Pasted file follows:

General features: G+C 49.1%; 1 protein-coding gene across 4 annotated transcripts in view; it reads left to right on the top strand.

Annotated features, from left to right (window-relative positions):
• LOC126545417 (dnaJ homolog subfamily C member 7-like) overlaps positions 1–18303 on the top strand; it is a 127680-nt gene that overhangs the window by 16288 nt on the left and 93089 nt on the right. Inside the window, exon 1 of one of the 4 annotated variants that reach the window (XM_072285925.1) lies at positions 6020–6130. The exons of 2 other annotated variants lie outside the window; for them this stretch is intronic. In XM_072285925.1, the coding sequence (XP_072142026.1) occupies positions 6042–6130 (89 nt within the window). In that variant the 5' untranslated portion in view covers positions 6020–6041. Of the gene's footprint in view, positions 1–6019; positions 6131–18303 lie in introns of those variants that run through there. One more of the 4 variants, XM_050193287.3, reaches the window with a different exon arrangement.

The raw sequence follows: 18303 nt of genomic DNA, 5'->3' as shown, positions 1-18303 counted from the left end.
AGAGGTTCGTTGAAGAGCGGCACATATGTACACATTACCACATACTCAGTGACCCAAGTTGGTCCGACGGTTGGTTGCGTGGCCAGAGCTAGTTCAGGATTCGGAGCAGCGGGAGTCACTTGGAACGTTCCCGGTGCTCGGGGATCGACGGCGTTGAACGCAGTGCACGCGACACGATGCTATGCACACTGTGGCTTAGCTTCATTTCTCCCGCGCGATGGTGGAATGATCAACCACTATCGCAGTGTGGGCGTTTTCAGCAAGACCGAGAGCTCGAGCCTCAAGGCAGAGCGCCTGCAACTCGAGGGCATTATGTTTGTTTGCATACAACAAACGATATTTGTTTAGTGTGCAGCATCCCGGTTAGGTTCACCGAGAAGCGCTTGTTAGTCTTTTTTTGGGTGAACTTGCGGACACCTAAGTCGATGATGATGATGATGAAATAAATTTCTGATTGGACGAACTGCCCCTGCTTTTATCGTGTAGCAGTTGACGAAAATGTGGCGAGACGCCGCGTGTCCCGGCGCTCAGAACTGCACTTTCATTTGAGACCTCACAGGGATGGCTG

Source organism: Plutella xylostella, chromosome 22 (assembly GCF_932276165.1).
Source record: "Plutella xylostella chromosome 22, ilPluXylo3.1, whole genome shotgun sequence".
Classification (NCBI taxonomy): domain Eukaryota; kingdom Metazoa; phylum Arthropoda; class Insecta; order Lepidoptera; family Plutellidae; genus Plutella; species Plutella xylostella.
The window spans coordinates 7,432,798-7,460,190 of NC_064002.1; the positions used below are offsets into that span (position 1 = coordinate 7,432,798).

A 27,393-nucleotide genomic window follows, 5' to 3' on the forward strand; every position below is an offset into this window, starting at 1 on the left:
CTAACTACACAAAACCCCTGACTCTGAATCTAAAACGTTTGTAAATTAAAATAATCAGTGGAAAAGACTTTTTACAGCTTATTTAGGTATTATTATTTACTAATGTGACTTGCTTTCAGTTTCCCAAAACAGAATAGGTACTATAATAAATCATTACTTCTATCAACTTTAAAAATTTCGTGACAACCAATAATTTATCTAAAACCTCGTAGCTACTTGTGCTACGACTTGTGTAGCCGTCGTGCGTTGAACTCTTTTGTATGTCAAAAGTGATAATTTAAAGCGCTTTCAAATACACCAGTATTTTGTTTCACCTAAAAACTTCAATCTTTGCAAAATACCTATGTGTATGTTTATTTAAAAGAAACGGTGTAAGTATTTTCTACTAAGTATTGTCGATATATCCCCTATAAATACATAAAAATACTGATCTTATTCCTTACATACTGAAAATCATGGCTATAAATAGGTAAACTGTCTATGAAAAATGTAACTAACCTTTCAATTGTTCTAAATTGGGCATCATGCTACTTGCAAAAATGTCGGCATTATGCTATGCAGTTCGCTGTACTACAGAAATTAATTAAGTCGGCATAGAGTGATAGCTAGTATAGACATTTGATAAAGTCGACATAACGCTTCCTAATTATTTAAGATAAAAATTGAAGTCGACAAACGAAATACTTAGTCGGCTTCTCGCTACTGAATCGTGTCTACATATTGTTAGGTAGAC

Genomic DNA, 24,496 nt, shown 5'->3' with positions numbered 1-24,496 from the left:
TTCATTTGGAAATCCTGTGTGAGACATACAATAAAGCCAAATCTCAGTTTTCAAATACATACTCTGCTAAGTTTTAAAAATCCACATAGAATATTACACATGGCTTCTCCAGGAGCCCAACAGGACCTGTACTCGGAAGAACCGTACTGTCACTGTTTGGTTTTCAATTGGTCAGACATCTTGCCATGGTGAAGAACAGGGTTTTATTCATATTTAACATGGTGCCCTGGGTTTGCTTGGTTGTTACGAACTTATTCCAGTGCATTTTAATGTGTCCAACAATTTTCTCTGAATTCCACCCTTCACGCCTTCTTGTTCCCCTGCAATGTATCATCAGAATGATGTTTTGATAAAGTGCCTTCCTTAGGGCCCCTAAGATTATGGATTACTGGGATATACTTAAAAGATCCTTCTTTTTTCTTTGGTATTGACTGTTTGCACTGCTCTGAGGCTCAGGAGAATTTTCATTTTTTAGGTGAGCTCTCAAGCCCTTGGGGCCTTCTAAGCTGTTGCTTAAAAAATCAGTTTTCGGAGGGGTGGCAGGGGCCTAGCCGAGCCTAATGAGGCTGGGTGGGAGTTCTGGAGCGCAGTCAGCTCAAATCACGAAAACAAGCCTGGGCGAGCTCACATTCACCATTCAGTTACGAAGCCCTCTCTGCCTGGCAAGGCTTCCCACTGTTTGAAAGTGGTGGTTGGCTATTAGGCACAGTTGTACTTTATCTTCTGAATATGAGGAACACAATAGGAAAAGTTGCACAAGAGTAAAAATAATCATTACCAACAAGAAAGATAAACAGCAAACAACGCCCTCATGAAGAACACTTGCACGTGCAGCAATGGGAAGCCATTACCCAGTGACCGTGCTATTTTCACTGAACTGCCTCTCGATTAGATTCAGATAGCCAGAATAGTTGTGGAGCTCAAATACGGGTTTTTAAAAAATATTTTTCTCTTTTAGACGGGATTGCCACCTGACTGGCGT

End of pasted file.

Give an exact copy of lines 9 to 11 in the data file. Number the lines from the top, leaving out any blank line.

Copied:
The window spans coordinates 7,432,798-7,460,190 of NC_064002.1; the positions used below are offsets into that span (position 1 = coordinate 7,432,798).

A 27,393-nucleotide genomic window follows, 5' to 3' on the forward strand; every position below is an offset into this window, starting at 1 on the left:
CTAACTACACAAAACCCCTGACTCTGAATCTAAAACGTTTGTAAATTAAAATAATCAGTGGAAAAGACTTTTTACAGCTTATTTAGGTATTATTATTTACTAATGTGACTTGCTTTCAGTTTCCCAAAACAGAATAGGTACTATAATAAATCATTACTTCTATCAACTTTAAAAATTTCGTGACAACCAATAATTTATCTAAAACCTCGTAGCTACTTGTGCTACGACTTGTGTAGCCGTCGTGCGTTGAACTCTTTTGTATGTCAAAAGTGATAATTTAAAGCGCTTTCAAATACACCAGTATTTTGTTTCACCTAAAAACTTCAATCTTTGCAAAATACCTATGTGTATGTTTATTTAAAAGAAACGGTGTAAGTATTTTCTACTAAGTATTGTCGATATATCCCCTATAAATACATAAAAATACTGATCTTATTCCTTACATACTGAAAATCATGGCTATAAATAGGTAAACTGTCTATGAAAAATGTAACTAACCTTTCAATTGTTCTAAATTGGGCATCATGCTACTTGCAAAAATGTCGGCATTATGCTATGCAGTTCGCTGTACTACAGAAATTAATTAAGTCGGCATAGAGTGATAGCTAGTATAGACATTTGATAAAGTCGACATAACGCTTCCTAATTATTTAAGATAAAAATTGAAGTCGACAAACGAAATACTTAGTCGGCTTCTCGCTACTGAATCGTGTCTACATATTGTTAGGTAGAC